The crucial distinction in the N-S rulings is between damage suffered subsequent to the infraction and damage suffered as a direct consequence of the infraction: no redress is given for damage that is merely subsequent, while for damage that is directly consequent there is redress. The differing rulings in your six similar cases create an impression of unfairness, even absurdity. But this - is an illusion, caused by the fuzziness of the distinction between "consequent" and "subsequent"- in some of your examples. Perhaps it would help to examine an entirely different set of facts, in which this critical distinction is more crisp.

Board 7 was played 13 times in a Sectional tournament. Invariably, South opened one notrump; at 12 tables West then had to pass, since he had no convenient vulnerable action available for his rather good hand: x Qxxx AQJ Axxxx.

At those 12 tables everyone else passed also; one notrump always went down one, -100. However, at table 13 the E-W pair were using "Brozell," so this West was able to overcall two clubs, showing clubs and hearts. East responded two hearts, played there and scored 110, giving NS a zero. But E-W had committed an infraction:

Case A.
EW had gone to the wrong table; instead of going to table 13 in Section K where they belonged, they went to 13 in Section J. By the time the proper E-W pair came to the table, the bidding was over and dummy exposed; the director properly ordered that play continue. Afterwards N-S protested: "We were completely innocent (we even asked E-W their pair number and got the right answer). Why should we get a bottom because of the E-W infraction? The E-W that we were supposed to face don't use "Brozell," and admit that they would have let us play one notrump. Had it not been for the irregularity, we would have been -100 like everyone else."

Now, most directors would penalize the wandering E-W pair for their infraction, but no director in the world would give the luckless N-S anything except heart-felt sympathy. They were damaged after the infraction, but not by it - the damage was "subsequent," not "consequent!" Their claim - that had it not been for the infraction they would have been better off - is entirely true, and quite irrelevant. Just about any subsequent event is, to some degree, consequent as well. If Napoleon had won the battle of Waterloo, the ripples of change would have spread so far that "Brozell" would never have been invented - I have no doubt of that whatever. So, if Blücher had not been allowed to join Wellington, or if the E-W pair from K had not wandered into J, NS wouldn't have suffered their zero. But I am no more inclined to award redress to NS for EW's infraction than for Marechal. Crouchy's - in neither case was the damage (-110) a direct and natural consequence of the infraction.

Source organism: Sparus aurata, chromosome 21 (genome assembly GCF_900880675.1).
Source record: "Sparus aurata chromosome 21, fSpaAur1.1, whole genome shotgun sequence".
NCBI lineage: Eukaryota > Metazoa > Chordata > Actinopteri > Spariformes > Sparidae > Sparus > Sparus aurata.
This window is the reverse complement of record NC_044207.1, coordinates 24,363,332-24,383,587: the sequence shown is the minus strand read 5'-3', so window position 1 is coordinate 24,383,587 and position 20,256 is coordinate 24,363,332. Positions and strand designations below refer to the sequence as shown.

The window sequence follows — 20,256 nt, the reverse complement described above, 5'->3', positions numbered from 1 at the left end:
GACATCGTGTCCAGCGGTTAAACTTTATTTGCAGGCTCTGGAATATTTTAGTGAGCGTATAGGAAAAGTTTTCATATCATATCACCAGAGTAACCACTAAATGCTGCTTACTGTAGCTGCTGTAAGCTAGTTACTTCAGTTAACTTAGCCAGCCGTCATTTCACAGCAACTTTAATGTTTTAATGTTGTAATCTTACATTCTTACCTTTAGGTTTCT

Case B.
The right E-W pair came to the table this time, but it was illegal by them to use "Brozell" since this Sectional did not allow Class C conventions. Again, N-S protested: had it not been for the infraction, they would have been better off. Here, their claim is both true and relevant, for the damage (-110) was a direct and natural consequence of the infraction (the illegal convention). So, the score should be adjusted for both pairs.

Case C.
"Brozell" was illegal as in Case B, but the case differed in this one respect: whereas two hearts was cold in B, here East made two hearts only because North revoked; on any normal defense N-S would have been +200, getting a top instead of a bottom. Still, NS protested: had it not been for the infraction, they would have been -100, not -110 (and North would have been dummy, so he couldn't revoke). True, but irrelevant. The damage (-110) was a direct conequence not of the infraction "Brozell" but of the revoke. The damage came after the infraction, and it also came after the battle of Waterloo. It was subsequent, not consequent. E-W should be penalized for their infraction, and N-S should keep the zero they have earned.

OK, now that I have defined my terms, "consequent" and "subsequent," let's get around to your cases.

Case 1 (the unsophisticated, pre BRIDGE WORLD ruling)
You did not ascertain the key fact: was the damage consequent or only subsequent?' So, there is no way to judge whether your ruling was correct. Much of the time it would turn out right to give redress to NS, since on the surface their damage appears to be a direct and natural consequence of the infraction.

Case 2 (North had hay fever, and neglected to finesse.